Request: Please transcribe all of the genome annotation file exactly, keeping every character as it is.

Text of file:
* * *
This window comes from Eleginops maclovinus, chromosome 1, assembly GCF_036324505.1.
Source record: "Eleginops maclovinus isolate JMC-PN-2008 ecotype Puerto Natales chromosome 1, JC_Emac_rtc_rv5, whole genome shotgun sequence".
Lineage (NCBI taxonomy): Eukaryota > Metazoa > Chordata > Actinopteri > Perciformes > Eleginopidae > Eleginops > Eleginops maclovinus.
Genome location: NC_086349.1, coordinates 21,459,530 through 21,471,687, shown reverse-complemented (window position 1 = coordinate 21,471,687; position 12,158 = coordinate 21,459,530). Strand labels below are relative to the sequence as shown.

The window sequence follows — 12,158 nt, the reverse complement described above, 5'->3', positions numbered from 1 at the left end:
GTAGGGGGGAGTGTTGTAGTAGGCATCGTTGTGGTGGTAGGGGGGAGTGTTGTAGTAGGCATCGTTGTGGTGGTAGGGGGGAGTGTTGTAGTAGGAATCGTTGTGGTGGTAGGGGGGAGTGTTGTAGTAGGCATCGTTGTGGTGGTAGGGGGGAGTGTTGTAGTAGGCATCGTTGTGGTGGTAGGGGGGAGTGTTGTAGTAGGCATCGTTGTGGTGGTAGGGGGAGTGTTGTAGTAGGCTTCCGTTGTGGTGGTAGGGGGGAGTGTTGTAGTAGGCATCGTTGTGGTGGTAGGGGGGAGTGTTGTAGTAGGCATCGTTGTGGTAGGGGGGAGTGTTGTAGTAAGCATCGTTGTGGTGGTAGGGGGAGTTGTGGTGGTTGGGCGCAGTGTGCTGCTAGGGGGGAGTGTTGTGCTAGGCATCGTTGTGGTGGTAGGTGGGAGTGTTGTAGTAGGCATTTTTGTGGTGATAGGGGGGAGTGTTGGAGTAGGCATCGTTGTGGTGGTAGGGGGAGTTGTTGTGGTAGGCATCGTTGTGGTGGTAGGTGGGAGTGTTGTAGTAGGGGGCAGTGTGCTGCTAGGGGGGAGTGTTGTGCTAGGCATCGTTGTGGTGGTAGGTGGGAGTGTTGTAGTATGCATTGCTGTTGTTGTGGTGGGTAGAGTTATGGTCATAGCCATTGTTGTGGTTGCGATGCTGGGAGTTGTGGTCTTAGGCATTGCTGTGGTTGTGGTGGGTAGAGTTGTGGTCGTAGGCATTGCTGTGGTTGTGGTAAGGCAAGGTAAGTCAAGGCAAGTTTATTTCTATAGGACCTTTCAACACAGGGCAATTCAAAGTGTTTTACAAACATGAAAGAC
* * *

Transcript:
This window comes from Eleginops maclovinus, chromosome 1, assembly GCF_036324505.1.
Source record: "Eleginops maclovinus isolate JMC-PN-2008 ecotype Puerto Natales chromosome 1, JC_Emac_rtc_rv5, whole genome shotgun sequence".
Lineage (NCBI taxonomy): Eukaryota > Metazoa > Chordata > Actinopteri > Perciformes > Eleginopidae > Eleginops > Eleginops maclovinus.
Genome location: NC_086349.1, coordinates 21,459,530 through 21,471,687, shown reverse-complemented (window position 1 = coordinate 21,471,687; position 12,158 = coordinate 21,459,530). Strand labels below are relative to the sequence as shown.

The window sequence follows — 12,158 nt, the reverse complement described above, 5'->3', positions numbered from 1 at the left end:
GTAGGGGGGAGTGTTGTAGTAGGCATCGTTGTGGTGGTAGGGGGGAGTGTTGTAGTAGGCATCGTTGTGGTGGTAGGGGGGAGTGTTGTAGTAGGAATCGTTGTGGTGGTAGGGGGGAGTGTTGTAGTAGGCATCGTTGTGGTGGTAGGGGGGAGTGTTGTAGTAGGCATCGTTGTGGTGGTAGGGGGGAGTGTTGTAGTAGGCATCGTTGTGGTGGTAGGGGGAGTGTTGTAGTAGGCTTCCGTTGTGGTGGTAGGGGGGAGTGTTGTAGTAGGCATCGTTGTGGTGGTAGGGGGGAGTGTTGTAGTAGGCATCGTTGTGGTAGGGGGGAGTGTTGTAGTAAGCATCGTTGTGGTGGTAGGGGGAGTTGTGGTGGTTGGGCGCAGTGTGCTGCTAGGGGGGAGTGTTGTGCTAGGCATCGTTGTGGTGGTAGGTGGGAGTGTTGTAGTAGGCATTTTTGTGGTGATAGGGGGGAGTGTTGGAGTAGGCATCGTTGTGGTGGTAGGGGGAGTTGTTGTGGTAGGCATCGTTGTGGTGGTAGGTGGGAGTGTTGTAGTAGGGGGCAGTGTGCTGCTAGGGGGGAGTGTTGTGCTAGGCATCGTTGTGGTGGTAGGTGGGAGTGTTGTAGTATGCATTGCTGTTGTTGTGGTGGGTAGAGTTATGGTCATAGCCATTGTTGTGGTTGCGATGCTGGGAGTTGTGGTCTTAGGCATTGCTGTGGTTGTGGTGGGTAGAGTTGTGGTCGTAGGCATTGCTGTGGTTGTGGTAAGGCAAGGTAAGTCAAGGCAAGTTTATTTCTATAGGACCTTTCAACACAGGGCAATTCAAAGTGTTTTACAAACATGAAAGAC